Process is most important for Nishino, hence his use of film, and of walking. He regards his work as an homage to the great 18th-century Japanese cartographer, Ino Tadataka, who spent 17 years surveying and mapping the coastline of Japan, a gigantic undertaking completed by his surveying team after his death. However these are not reliable, surveyed maps; this is the work of a flaneur who builds the map of his wanderings in his head, a web of knowledge that starts, like the spider’s, concentrated at a centre, and that then works outwards, weaving an idea of the city from fragments.
They are cities in which to lose oneself.
The process is the same for each city, but it is the details that tell of a development toward a more personal, human-centred approach;
Over time, I grew more comfortable getting close to people, mixing in portraits and snapshots and street photographs into the more architectural shots. Now, I feel a strong desire to implicate myself with the life on the ground and understand all the different parts that make up cities.
That is evident in detail from his Havanna and Johannesburg, shot over the last few years, in which the individual frames are individual portraits or images of people in action. In the case of Havanna we see men and women repairing the worn infrastructure and buildings of the island.
In Johannesburg, against new public buildings, he sets strata of forest and shanty towns, and below includes street portraits of the striking number of pedestrians that one encounters in the city, and the activity of barber shops, kindergartens, schools, parks and businesses.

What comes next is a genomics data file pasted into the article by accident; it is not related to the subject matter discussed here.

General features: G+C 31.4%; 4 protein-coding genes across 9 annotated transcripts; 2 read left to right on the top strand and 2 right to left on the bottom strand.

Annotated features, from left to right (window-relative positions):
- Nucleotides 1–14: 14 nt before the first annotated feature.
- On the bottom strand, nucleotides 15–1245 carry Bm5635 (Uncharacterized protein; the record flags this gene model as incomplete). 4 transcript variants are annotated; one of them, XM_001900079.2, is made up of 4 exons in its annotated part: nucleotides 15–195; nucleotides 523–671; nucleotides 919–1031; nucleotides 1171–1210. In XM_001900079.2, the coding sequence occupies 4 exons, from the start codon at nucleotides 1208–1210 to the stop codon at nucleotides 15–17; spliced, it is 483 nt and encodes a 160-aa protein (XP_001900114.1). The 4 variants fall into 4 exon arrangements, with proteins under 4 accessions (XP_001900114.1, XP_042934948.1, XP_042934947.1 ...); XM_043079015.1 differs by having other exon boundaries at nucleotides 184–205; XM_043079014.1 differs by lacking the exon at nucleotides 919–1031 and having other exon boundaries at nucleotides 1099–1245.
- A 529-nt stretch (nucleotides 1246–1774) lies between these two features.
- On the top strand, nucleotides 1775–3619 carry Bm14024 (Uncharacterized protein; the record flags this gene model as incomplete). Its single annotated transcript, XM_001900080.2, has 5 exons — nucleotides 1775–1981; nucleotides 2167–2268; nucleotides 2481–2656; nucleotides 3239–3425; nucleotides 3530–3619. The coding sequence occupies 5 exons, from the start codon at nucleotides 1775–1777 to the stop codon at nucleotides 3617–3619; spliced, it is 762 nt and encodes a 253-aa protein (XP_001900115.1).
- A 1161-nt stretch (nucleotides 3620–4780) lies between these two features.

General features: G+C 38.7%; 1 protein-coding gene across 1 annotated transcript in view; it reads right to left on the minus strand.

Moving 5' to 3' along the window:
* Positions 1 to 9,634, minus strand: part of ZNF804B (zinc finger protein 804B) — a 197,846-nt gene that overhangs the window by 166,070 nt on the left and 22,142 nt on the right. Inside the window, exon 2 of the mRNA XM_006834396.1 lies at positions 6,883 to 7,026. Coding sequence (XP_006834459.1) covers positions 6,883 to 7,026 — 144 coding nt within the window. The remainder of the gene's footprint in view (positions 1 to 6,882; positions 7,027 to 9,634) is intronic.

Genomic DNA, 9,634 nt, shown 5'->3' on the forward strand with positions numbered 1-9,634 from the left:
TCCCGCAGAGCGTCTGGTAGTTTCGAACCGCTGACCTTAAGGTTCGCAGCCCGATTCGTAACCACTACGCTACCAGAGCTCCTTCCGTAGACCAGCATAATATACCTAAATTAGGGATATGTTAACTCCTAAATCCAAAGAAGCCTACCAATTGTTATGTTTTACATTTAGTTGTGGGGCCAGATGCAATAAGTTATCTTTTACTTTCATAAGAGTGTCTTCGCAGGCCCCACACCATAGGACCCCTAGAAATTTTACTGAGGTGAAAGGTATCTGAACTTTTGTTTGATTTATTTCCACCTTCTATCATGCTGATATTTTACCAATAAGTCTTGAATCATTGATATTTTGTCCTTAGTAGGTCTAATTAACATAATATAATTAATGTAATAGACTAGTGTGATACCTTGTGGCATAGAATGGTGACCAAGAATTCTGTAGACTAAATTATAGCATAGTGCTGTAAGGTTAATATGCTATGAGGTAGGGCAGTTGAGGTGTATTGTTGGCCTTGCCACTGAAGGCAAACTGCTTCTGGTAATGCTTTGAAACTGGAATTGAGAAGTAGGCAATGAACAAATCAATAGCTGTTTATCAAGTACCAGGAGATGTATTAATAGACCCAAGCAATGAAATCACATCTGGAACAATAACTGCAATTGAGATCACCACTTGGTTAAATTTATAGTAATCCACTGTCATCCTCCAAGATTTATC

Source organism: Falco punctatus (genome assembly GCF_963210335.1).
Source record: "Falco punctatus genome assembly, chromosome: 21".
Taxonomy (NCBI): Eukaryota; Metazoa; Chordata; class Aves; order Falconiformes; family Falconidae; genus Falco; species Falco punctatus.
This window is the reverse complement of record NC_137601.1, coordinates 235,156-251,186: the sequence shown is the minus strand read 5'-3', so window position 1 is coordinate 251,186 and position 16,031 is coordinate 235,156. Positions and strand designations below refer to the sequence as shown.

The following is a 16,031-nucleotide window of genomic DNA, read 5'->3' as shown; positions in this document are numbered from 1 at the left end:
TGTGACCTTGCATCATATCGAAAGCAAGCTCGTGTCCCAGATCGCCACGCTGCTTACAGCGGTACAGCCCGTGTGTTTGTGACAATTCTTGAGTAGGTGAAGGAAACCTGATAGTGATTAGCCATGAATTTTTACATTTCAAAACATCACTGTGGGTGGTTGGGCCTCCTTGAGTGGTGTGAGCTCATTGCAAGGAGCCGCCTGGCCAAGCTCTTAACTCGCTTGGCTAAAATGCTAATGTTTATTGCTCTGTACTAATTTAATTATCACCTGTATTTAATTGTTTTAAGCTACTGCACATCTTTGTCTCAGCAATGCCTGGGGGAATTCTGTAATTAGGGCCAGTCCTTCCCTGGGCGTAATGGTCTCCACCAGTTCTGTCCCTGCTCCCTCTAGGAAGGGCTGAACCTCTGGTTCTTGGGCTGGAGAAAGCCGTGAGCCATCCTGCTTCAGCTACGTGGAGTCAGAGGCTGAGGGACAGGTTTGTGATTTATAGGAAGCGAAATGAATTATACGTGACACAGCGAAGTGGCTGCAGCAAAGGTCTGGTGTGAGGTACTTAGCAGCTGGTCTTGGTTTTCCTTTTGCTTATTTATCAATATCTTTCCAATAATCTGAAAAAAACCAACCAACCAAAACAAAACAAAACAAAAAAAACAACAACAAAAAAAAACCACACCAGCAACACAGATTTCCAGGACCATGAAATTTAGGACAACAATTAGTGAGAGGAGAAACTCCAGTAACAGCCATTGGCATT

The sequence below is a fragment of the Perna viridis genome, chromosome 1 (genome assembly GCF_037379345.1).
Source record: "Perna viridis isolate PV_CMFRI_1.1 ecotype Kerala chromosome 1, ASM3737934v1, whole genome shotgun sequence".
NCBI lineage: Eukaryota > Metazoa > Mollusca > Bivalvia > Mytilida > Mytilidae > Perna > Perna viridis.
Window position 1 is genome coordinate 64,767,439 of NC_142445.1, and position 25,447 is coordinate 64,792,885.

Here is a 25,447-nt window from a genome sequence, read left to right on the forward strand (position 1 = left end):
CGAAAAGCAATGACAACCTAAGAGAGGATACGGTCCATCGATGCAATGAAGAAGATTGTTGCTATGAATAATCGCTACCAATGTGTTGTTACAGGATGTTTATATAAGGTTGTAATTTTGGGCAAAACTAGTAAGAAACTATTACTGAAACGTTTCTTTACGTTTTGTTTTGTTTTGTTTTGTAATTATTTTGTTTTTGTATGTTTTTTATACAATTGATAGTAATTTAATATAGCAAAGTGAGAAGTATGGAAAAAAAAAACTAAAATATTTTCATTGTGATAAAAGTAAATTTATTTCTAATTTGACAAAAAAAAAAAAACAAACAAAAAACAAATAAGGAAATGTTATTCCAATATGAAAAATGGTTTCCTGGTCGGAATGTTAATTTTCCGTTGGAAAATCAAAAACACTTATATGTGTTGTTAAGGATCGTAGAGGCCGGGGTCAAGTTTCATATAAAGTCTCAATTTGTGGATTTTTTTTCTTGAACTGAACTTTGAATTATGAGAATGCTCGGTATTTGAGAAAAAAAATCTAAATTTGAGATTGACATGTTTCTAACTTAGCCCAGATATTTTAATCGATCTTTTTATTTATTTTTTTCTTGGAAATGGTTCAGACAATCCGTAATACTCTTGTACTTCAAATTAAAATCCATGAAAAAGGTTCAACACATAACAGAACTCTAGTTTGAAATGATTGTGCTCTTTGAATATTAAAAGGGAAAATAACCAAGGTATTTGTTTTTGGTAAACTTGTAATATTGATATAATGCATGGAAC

In Nishino’s recent I-Land project, the map is even bigger and in colour, an imaginary Japanese city that is a mix of Thomas More’s Utopia and the set of a science fiction film, using old and new photographs.
Margriet Smulders (*Bussum, The Netherlands, 1955) is inspired by Dutch still lifes of the seventeenth century; flowers in bloom, full to the verge of dropping all their petals. Earlier work reveals a visible backdrop of mirrors for this cornucopia and the inclusion of hand-cast, moulded and slumped glass works (which I assume are not made by Smulders herself) with glass beads amongst the blooms and leaves.
The work is certainly sensual and builds on the gastronomic, sexual, olfactory, and tactile symbolism of flora and botanica, while the inclusion of a knife and the mirror hint at still other appetites, including narcissism. Brightly and broadly lit, their passionate moods are represented in hue rather than tone. Mijn Droom of 2001 makes that explicit.
These ingredients continue to be employed in work that Smulders has refined over the last decade and a half. Unlike Nishino for whom film photography is an integral part of his product and who eschews digital imaging for all but the copying and multiplication of his prints, Smulders embraces its possibilities.